Quarr Stone


Geology:  Limestone

Rock unit: Bembridge Limestone Formation

Age: Oligocene

Provenance: Quarr, Isle of Wight

Where to see examples

Today the stone can be found as isolated fragments,

probably re-used, in the ruined infirmary walls and

in the exterior walls of the cathedral choir.

St Augustine’s Abbey and Canterbury Castle offer

better opportunities for viewing this stone.

On this page we show images from the external wall of the SE transept


Quarr Stone is a freshwater limestone composed mainly of finely fragmented mollusc shells, representing an ancient shell-bank. The name ‘Quarr’ is derived from the Latin word ‘quadraria’ meaning quarry, there being a quarry on site before the abbey was built.  On fresh exposure the rock displays a series of curved and broken shell rims nested together, which led to the local name ‘featherbed stone’ by the quarrymen. It is generally pale grey in appearance with a slight greenish-hue. Small grains of quartz sand exist between the shells and when the stone is seen to sparkle this is as a result of light reflected from crystal faces of secondary spar-calcite.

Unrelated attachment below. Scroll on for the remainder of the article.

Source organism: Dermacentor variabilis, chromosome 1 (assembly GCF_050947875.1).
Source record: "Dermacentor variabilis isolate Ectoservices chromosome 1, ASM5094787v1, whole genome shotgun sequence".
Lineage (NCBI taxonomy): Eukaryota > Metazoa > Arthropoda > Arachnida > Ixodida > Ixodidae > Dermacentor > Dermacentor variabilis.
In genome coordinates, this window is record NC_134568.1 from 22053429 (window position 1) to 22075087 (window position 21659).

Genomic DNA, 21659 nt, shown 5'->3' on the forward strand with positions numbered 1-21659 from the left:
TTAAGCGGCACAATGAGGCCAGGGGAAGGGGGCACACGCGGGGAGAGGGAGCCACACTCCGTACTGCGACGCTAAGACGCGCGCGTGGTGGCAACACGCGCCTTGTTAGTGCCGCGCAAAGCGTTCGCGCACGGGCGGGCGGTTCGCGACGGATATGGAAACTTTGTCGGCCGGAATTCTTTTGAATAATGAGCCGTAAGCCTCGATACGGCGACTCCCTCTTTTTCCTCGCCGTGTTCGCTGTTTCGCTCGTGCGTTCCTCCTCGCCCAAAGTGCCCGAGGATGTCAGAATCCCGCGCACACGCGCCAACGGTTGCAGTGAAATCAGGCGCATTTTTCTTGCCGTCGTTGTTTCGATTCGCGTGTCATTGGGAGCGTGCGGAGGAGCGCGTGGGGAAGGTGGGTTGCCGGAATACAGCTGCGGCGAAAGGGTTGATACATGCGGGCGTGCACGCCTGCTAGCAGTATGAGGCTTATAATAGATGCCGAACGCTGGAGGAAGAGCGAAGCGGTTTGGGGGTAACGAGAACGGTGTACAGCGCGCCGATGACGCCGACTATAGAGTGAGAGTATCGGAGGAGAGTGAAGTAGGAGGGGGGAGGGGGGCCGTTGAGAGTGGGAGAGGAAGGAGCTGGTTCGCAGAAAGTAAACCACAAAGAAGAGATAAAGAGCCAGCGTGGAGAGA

The quarries were intensively exploited in the eleventh and twelfth centuries and by the mid-twelfth century production was already on the wane. By the fourteenth century the beds had been worked out. The building stone was shipped out to many secular and ecclesiastical buildings on the south coast.

Quarr Stone is a hard-wearing stone and may have first been used for weathering features such as a plinth or a stringcourse in an early (Lanfranc’s time?) wall of the cathedral.